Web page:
2.1.4. Additional Evidence of Academic Effectiveness

The evaluation of teaching performance will also consider seeking and obtaining extramural funds for academic programs, teaching development, student recruiting, continued contact with graduates, and sensitivity to the needs and interests of a diverse student population both inside and outside the classroom, including club advising.

When the faculty member develops a new course, consideration will be given for the time, energy, and expertise required to initiate and implement such an addition to the Department’s academic offerings.

Similarly, oral or poster presentations of academic issues and concepts at professional meetings have considerable value to the individual, Department, and profession, and thus will also be considered as part of the evaluation.


Faculty members with responsibilities in research are expected to develop and conduct independent, productive research programs directed toward the creation of new knowledge or the creative synthesis of existing knowledge. They will prepare and have approved one or more North Carolina Agricultural Research Service (NCARS) project outlines according to the guidelines for an USDA CRIS project.

2.2.1. Extramural Funding

Effort and success in attracting extramural funding is important to the development of a quality research program, and effort in this regard will be considered during the tenure and promotion evaluation process. With the advice of the Head, colleagues, his/her mentor, NCARS personnel, and other appropriate agencies, the faculty member must identify sources of support and submit proposals for consideration. This funding may come through various methods, including direct grants, university mini-grants, memoranda of agreement, unrestricted gifts, and in-kind support.

2.2.2. Reporting of Results (Publications)

Faculty having research responsibilities are expected to publish in refereed journals. There is no specific number of publications required as this will depend upon the nature of the research and the percent of research appointment. A sustained publication record is expected. Other activities that are indicators of scholarly research accomplishments are publications of review articles, Experiment Station publications (bulletins, etc.), presentation of papers at national professional meetings, and symposiums, invited seminars and receiving extramural funding.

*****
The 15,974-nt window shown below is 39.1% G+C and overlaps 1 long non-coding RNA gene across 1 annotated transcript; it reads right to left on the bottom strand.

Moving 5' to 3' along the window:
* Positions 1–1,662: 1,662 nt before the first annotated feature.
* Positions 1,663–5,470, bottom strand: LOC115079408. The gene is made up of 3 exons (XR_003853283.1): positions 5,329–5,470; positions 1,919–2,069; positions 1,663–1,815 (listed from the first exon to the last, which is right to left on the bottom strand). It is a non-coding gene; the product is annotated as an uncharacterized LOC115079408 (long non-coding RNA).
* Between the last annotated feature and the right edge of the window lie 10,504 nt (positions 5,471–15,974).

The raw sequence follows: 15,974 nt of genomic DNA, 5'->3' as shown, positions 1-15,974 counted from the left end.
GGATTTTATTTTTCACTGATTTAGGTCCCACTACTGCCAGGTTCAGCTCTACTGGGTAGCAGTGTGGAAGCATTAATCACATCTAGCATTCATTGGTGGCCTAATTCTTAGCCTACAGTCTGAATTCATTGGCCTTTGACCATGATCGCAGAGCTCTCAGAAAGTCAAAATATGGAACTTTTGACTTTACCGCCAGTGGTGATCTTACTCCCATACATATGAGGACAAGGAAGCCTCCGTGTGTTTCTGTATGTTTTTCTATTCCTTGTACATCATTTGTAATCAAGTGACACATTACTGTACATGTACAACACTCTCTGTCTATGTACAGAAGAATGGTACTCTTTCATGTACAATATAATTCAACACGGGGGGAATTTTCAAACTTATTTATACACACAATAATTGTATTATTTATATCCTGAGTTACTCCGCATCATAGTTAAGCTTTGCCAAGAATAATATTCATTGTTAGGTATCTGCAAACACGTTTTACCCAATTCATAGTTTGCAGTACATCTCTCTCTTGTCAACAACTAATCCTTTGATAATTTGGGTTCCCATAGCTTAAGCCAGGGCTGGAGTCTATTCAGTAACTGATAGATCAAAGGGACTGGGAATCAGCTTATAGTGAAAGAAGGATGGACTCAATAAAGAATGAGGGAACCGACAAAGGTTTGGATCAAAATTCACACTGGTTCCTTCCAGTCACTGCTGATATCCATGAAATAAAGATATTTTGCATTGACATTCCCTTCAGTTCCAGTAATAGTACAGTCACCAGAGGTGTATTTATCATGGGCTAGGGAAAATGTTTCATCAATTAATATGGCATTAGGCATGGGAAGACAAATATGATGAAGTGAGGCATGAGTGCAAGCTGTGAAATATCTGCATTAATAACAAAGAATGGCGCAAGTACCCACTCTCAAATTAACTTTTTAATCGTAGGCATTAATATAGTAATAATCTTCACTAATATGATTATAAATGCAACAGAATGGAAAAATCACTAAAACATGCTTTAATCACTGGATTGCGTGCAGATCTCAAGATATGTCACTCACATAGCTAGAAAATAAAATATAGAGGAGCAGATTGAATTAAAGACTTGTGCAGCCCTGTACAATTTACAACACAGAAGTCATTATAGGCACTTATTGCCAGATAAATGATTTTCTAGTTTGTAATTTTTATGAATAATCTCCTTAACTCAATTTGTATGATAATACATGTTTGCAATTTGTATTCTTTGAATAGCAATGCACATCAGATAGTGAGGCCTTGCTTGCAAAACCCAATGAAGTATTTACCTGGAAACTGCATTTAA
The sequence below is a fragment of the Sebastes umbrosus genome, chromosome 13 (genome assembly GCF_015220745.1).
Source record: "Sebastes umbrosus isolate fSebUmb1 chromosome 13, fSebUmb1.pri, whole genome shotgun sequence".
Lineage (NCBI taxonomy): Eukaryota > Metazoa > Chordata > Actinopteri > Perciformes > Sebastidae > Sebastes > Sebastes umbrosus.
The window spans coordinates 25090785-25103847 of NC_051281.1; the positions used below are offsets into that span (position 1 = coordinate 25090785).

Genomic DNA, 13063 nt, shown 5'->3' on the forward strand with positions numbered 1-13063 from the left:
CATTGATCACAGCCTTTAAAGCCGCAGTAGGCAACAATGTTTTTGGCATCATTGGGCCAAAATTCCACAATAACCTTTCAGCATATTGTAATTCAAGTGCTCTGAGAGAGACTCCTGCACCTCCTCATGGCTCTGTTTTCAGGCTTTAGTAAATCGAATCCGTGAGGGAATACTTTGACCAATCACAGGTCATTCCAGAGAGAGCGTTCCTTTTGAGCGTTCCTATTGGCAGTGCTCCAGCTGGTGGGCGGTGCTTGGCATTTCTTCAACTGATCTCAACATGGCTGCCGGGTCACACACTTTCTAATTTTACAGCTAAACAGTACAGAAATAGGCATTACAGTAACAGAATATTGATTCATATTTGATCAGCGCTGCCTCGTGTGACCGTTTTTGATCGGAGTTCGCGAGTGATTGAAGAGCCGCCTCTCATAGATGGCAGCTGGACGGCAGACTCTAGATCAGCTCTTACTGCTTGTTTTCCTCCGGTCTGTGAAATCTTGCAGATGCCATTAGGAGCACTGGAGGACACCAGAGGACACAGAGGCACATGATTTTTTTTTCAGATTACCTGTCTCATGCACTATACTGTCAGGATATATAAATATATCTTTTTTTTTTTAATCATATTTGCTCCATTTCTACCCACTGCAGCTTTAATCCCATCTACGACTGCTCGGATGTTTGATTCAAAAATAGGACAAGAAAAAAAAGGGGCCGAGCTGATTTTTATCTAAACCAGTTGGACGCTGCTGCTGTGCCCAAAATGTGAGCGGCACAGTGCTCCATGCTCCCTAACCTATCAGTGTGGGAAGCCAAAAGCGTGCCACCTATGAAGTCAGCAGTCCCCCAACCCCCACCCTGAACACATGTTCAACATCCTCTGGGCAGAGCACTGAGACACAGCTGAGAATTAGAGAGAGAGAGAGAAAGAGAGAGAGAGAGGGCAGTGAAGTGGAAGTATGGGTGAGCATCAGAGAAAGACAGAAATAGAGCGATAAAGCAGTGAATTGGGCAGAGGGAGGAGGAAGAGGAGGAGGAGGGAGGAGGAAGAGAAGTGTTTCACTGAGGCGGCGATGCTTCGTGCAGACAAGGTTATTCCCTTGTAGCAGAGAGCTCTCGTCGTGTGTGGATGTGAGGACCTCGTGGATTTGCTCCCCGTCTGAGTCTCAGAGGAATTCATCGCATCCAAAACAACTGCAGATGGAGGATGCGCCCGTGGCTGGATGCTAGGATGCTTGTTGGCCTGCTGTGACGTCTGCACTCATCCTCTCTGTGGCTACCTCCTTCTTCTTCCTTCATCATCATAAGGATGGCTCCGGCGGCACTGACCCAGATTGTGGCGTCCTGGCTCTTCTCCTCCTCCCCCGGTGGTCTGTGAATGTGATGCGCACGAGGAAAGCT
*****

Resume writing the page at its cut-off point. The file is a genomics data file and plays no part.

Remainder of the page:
2.2.3. Potentially Patentable Research

Faculty who are working on developments that may have rather immediate commercial application should familiarize themselves with the University Patent Policy. Faculty members who are involved in potentially patentable developments should consult with and keep the Head informed of such activities so that the Departmental Voting Faculty and administration can be made aware of the situation during the evaluation process for promotion and tenure.

2.2.4. Collaborative Efforts

Although, independent work is the basis of most scholarly activities and recognition participating in collaborative work has become essential. Ability to cooperate with other faculty within the department, other departments within the university, and with faculty in other institutions, is therefore important.


2.3.1.Components of Successful Programs
Because of the numerous commodities, issues, and/or disciplines dealt with by Departmental extension faculty, the specific nature and objectives of programs and approaches used by individual specialists will vary. The Statement of Faculty Responsibilities will describe the responsibilities of an individual faculty member. New faculty members are encouraged to discuss priorities and approaches to program development with the Head, Department Extension Leader, campus extension specialists, county extension agents, commodity leaders and advisory groups, and his/her mentor. In addition, attention to the following components of effective, successful extension programs will facilitate professional development and, therefore, the promotion and tenure process.